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Astron. Astrophys. 331, 1051-1058 (1998)


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Research Note

The importance of collision broadening of weak lines in stellar spectra

Sean G. Ryan

1 Royal Greenwich Observatory, Madingley Road, Cambridge CB3 0EZ, UK
2 Anglo-Australian Observatory, P.O. Box 296, Epping NSW 2121, Australia

Received 11 July 1997 / Accepted 24 November 1997

Abstract

Several formalisms for computing the collision broadening of weak iron lines are compared. These include approximations to Van der Waals broadening, empirical enhancement factors, the WIDTH6 approximation, and the Anstee & O'Mara calculations. Abundances are computed for a set of red Fe I lines using solar data, to illustrate the effects of selecting one or other damping formalism. The main points of this research are:

  1. even weak lines (log [FORMULA]) lacking strong wings are sensitive to the choice of damping, the abundances inferred from them varying by as much as 0.1 in dwarfs (but by less in giants) depending on the adopted formalism and excitation potential. In slightly stronger lines, having log [FORMULA], the errors may reach 0.2 dex;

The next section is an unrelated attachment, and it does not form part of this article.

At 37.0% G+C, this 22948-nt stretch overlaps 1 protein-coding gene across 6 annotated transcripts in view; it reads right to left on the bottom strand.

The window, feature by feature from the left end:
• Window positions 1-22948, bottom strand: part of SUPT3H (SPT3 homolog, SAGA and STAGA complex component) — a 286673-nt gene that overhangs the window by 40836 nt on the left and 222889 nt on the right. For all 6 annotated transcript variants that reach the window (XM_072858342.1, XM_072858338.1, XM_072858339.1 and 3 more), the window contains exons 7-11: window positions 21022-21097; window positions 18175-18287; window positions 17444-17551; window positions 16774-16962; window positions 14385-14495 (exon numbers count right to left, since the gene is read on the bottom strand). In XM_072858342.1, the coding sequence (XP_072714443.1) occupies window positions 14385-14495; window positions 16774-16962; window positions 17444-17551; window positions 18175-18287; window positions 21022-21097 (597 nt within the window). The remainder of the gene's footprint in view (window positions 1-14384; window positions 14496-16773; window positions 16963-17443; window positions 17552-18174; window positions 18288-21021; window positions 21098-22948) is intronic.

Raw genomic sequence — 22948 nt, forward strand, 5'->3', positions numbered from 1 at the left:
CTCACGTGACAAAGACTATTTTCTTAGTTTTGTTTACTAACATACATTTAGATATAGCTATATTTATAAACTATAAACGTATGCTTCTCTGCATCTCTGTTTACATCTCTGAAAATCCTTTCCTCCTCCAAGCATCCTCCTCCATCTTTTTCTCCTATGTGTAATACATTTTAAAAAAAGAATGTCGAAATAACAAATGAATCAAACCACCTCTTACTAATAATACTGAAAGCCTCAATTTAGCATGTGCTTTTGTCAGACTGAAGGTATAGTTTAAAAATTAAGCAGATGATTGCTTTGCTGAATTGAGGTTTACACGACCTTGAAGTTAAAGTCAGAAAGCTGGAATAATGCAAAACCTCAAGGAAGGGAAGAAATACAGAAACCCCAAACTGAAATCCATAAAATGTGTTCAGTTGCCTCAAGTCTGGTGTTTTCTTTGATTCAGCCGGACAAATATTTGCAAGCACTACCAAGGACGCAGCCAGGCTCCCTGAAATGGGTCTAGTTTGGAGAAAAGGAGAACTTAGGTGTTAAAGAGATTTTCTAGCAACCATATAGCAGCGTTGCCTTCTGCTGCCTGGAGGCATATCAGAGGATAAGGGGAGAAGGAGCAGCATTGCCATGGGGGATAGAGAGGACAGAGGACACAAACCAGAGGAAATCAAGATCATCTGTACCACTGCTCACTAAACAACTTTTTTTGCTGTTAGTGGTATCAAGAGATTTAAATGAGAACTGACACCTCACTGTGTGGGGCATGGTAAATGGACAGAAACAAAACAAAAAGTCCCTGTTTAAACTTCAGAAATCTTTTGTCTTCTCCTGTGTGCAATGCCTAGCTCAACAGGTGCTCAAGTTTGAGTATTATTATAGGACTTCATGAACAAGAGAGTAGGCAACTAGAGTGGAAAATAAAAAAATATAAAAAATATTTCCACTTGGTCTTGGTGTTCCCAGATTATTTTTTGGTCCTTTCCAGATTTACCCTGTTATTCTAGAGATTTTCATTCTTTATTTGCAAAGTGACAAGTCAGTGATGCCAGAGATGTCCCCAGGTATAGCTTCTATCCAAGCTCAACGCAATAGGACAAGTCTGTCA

2. damping errors can depend strongly on both excitation potential and equivalent width, and could mislead an analyst into adopting an inappropriate effective temperature (in error by [FORMULA] 100 K or more) and microturbulence. In particular, the WIDTH6 formalism is probably unsuitable for many optical lines having [FORMULA]  eV.
  3. the effects of an incorrect damping choice can be reduced, though not eliminated, by adjusting the microturbulence, but only for elements with many lines spanning a large range of equivalent widths. In practice, this restricts the adjustment to neutral iron lines, leaving the analysis of other species open to potentially large errors;
  4. until reliable damping values are available for many lines of many species, the benefits of having high [FORMULA] spectra and gf values accurate to a few percent will seldom be realized in abundances accurate to a few [FORMULA] 0.01 dex;
  5. the poor understanding of microturbulence and the need to quantify it empirically during an abundance analysis represent significant deficiencies in our understanding of stellar absorption line physics, and limit the accuracy of stellar abundances.

Key words: line: formation – methods: data analysis – Sun: abundances – stars: abundances

Send offprint requests to: S. Ryan (sgr@ast.cam.ac.uk)

© European Southern Observatory (ESO) 1998

Online publication: March 3, 1998
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